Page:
Accordingly, this study aimed to evaluate and compare the biocompatibility promoted by the polydimethylsiloxane-gutta-percha calcium silicate-containing cement (GuttaFlow Bioseal) in relation to MTA (MTA Angelus®) and ZnO/E (Zical®) after implantation into the subcutaneous connective tissue of rats.
Material and methods
The cements used in the study were GuttaFlow Bioseal (Coltène/Whaledent, Altstätten, Switzerland), MTA Angelus (Angelus, Londrina, Brazil) and Zical (Prevest DenPro Limited, Jammu, India). The composition of the materials is described in Table 1.
Animal study design
This experiment was conducted in the Animal House of the Faculty of Medicine, Cairo University, Egypt, according to the guidance and approval of the Institutional Animal Care & Use Committee of Cairo University (CU-IACUC) (approval No. CU III F 7718).
Eighteen adult male albino rats with an average weight of 150–200 g were provided by the Animal House of the Faculty of Medicine, Cairo University, Egypt. The animals were kept in an aerated chamber with 12-h dark/light intervals, divided according to the study period. The cages were cleaned on a daily basis, and the rats were allowed unlimited access to food and water. The animals were randomly divided into 2 groups (n = 9 in each group), according to the sacrifice dates (7 days and 30 days). These groups were further subdivided into 4 subgroups according to the material used:
– subgroup 1 – polyethylene tubes filled with GuttaFlow Bioseal (n = 9);
– subgroup 2 – polyethylene tubes filled with MTA Angelus (n = 9);
– subgroup 3 – polyethylene tubes filled with Zical (n = 9);
– subgroup 4 – empty polyethylene tubes (control) (n = 9).
The materials were mixed under aseptic conditions, according to the manufacturers’ instructions. Sterile polyethylene tubes were filled with GuttaFlow Bioseal or MTA Angelus and set within 15 min after being prepared, Zical, or left empty. They were immediately implanted into the dorsal subcutaneous tissue of the animals.
The back of each animal was shaved in 4 areas (upper right, upper left, lower right, and lower left) and disinfected with 10% betadine antiseptic solution (Mundipharma Egypt co., Cairo, Egypt). The animals were anesthetized with an intraperitoneal injection of ketamine (80 mg/kg of body weight (b.w.)) combined with xylazine hydrochloride (8 mg/kg b.w.). Incisions of 2 cm in length were made in the head-tail orientation, creating 2 pockets on each side of the back of each rat (Figure 1). After the polyethylene tubes were implanted, the skin was closed using 4/0 silk sutures (International Sutures Manufacturing Co., Cairo, Egypt). Postoperatively, each animal received 10 mg/kg b.w. Flumox® (EIPICO, Tenth of Ramadan City, Egypt) intramuscularly to avoid secondary bacterial infection, 10 mg/kg b.w. Cataflam® (Novartis, Cairo, Egypt) to avoid any possibility of postoperative pain as well as topical antibiotic spray Bivatracin (ECAP, Cairo, Egypt) to avoid local infection. On days 7 and 30 after implantation, the animals were euthanized by intracardiac overdose of sodium thiopental (80 mg/kg b.w.).16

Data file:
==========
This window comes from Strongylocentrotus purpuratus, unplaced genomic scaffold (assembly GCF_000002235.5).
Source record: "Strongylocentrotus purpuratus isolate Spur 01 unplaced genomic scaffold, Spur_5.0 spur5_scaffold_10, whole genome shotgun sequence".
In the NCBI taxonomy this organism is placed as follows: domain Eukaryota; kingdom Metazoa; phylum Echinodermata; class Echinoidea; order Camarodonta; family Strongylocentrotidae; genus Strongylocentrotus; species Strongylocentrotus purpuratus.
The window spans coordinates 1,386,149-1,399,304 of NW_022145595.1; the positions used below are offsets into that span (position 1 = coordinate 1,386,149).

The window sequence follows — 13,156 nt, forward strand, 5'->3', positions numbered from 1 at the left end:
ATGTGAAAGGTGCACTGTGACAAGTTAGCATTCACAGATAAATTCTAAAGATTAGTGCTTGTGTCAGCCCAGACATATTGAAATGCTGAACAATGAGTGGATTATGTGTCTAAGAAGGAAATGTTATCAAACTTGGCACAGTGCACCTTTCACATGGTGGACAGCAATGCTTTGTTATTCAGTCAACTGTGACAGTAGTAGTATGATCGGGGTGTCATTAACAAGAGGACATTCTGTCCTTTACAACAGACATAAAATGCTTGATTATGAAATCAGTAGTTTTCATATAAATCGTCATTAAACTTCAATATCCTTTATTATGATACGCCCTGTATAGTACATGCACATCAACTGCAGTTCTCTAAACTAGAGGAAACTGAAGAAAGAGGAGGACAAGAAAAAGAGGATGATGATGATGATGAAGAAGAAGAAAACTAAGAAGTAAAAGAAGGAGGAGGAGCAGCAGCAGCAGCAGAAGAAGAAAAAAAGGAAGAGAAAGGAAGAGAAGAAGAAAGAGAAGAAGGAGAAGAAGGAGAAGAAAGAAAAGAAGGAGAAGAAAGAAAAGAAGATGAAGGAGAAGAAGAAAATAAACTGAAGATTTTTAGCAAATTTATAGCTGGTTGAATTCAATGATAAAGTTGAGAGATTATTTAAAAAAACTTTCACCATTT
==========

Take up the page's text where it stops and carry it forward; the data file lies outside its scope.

Samples of skin and subcutaneous tissues containing the implants were excised with a safety margin of 1 cm. They were placed in 10% formalin at pH 7.2, buffered with 0.1 M sodium phosphate at room temperature for 24 h to allow fixation. Subsequently, the polyethylene tubes were carefully removed from the samples. Next, the tissues were dehydrated in graded ethanol, treated with xylene and embedded in paraffin. Longitudinal sections, 4-micrometer thick, were stained with hematoxylin and eosin (H&E) for morphological and morphometrical analyses.
The tissue reaction at the end of the tubes was scored according to a previous study, including stromal inflammatory response (mononuclear cells), fibrous tissue formation, vascular reactivity, and the presence of multinucleated giant cells (MNGCs) (Table 2).17 The histopathological evaluation was performed using light microscopy (Leica Microsystems, Heerbrugg, Switzerland) under ×400 magnification, while the analyses of the connective tissue capsule thickness,18 the number of cell layers in the capsule19 and the collagen fiber diameter were performed on images acquired with ×100 magnification. Five fields were measured from each sample and the mean values were calculated.
The Fiji ImageJ software (https://imagej.net/software/fiji/)20 was utilized. The data was obtained using the Leica Qwin 500 Image Analysis Software (Leica Microsystems). The image analyzer consisted of a colored video camera, a colored monitor, and the hard drive of an IBM personal computer (IBM Corp., Armonk, USA) connected to the microscope controlled by the Leica Qwin 500 software.
The statistical analysis of the tissue response was performed at day 7 and day 30. Differences in the grades assigned to particular subgroups and between the 2 experimental periods were presented as frequency, and were evaluated using the Mann–Whitney U test and Kruskall–Wallis non-parametric test followed by a post hoc test. The thickness of the connective tissue capsule, the number of cell layers in the capsule and the collagen fiber diameter were analyzed using the two-way analysis of variance (ANOVA) followed by a post hoc test. The level of significance was set at 0.05.